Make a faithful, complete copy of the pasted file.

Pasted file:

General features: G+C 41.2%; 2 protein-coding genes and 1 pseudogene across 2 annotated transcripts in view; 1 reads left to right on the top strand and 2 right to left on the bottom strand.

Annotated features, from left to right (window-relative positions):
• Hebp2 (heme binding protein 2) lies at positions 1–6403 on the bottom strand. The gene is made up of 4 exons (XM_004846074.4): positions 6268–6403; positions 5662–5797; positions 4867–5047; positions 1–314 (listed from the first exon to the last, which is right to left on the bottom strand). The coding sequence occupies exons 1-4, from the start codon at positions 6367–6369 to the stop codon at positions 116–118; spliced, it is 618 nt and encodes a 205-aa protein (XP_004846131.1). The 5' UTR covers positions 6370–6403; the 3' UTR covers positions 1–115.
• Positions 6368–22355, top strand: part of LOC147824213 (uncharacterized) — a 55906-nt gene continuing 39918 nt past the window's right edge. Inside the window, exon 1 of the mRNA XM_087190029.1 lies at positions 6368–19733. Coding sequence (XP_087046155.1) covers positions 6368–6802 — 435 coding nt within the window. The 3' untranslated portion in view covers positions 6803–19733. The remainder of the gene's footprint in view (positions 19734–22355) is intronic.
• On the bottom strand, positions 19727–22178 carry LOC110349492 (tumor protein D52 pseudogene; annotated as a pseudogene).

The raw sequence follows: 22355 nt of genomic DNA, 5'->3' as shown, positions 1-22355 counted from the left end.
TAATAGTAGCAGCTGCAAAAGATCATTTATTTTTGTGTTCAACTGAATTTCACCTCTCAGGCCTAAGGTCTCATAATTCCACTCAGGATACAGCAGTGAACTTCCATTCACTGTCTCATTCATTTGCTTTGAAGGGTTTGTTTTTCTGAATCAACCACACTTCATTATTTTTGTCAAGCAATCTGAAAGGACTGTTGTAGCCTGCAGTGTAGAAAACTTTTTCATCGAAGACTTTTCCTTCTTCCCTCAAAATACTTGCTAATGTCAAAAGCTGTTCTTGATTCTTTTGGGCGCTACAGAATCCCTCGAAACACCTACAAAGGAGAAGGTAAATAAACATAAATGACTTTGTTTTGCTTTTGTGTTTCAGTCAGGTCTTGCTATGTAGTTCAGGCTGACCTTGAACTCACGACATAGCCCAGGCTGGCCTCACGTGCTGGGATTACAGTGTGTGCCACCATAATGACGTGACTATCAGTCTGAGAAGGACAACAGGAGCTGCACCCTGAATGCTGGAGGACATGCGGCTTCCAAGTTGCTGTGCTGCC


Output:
General features: G+C 41.2%; 2 protein-coding genes and 1 pseudogene across 2 annotated transcripts in view; 1 reads left to right on the top strand and 2 right to left on the bottom strand.

Annotated features, from left to right (window-relative positions):
• Hebp2 (heme binding protein 2) lies at positions 1–6403 on the bottom strand. The gene is made up of 4 exons (XM_004846074.4): positions 6268–6403; positions 5662–5797; positions 4867–5047; positions 1–314 (listed from the first exon to the last, which is right to left on the bottom strand). The coding sequence occupies exons 1-4, from the start codon at positions 6367–6369 to the stop codon at positions 116–118; spliced, it is 618 nt and encodes a 205-aa protein (XP_004846131.1). The 5' UTR covers positions 6370–6403; the 3' UTR covers positions 1–115.
• Positions 6368–22355, top strand: part of LOC147824213 (uncharacterized) — a 55906-nt gene continuing 39918 nt past the window's right edge. Inside the window, exon 1 of the mRNA XM_087190029.1 lies at positions 6368–19733. Coding sequence (XP_087046155.1) covers positions 6368–6802 — 435 coding nt within the window. The 3' untranslated portion in view covers positions 6803–19733. The remainder of the gene's footprint in view (positions 19734–22355) is intronic.
• On the bottom strand, positions 19727–22178 carry LOC110349492 (tumor protein D52 pseudogene; annotated as a pseudogene).

The raw sequence follows: 22355 nt of genomic DNA, 5'->3' as shown, positions 1-22355 counted from the left end.
TAATAGTAGCAGCTGCAAAAGATCATTTATTTTTGTGTTCAACTGAATTTCACCTCTCAGGCCTAAGGTCTCATAATTCCACTCAGGATACAGCAGTGAACTTCCATTCACTGTCTCATTCATTTGCTTTGAAGGGTTTGTTTTTCTGAATCAACCACACTTCATTATTTTTGTCAAGCAATCTGAAAGGACTGTTGTAGCCTGCAGTGTAGAAAACTTTTTCATCGAAGACTTTTCCTTCTTCCCTCAAAATACTTGCTAATGTCAAAAGCTGTTCTTGATTCTTTTGGGCGCTACAGAATCCCTCGAAACACCTACAAAGGAGAAGGTAAATAAACATAAATGACTTTGTTTTGCTTTTGTGTTTCAGTCAGGTCTTGCTATGTAGTTCAGGCTGACCTTGAACTCACGACATAGCCCAGGCTGGCCTCACGTGCTGGGATTACAGTGTGTGCCACCATAATGACGTGACTATCAGTCTGAGAAGGACAACAGGAGCTGCACCCTGAATGCTGGAGGACATGCGGCTTCCAAGTTGCTGTGCTGCC